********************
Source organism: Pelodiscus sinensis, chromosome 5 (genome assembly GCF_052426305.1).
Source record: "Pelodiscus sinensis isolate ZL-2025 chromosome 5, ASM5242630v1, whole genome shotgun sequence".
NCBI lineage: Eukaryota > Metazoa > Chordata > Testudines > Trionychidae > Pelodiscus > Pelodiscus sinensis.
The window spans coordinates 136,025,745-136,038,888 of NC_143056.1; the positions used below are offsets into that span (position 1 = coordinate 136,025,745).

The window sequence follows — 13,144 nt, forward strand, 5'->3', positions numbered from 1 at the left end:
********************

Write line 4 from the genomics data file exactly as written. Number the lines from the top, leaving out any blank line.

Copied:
The window spans coordinates 136,025,745-136,038,888 of NC_143056.1; the positions used below are offsets into that span (position 1 = coordinate 136,025,745).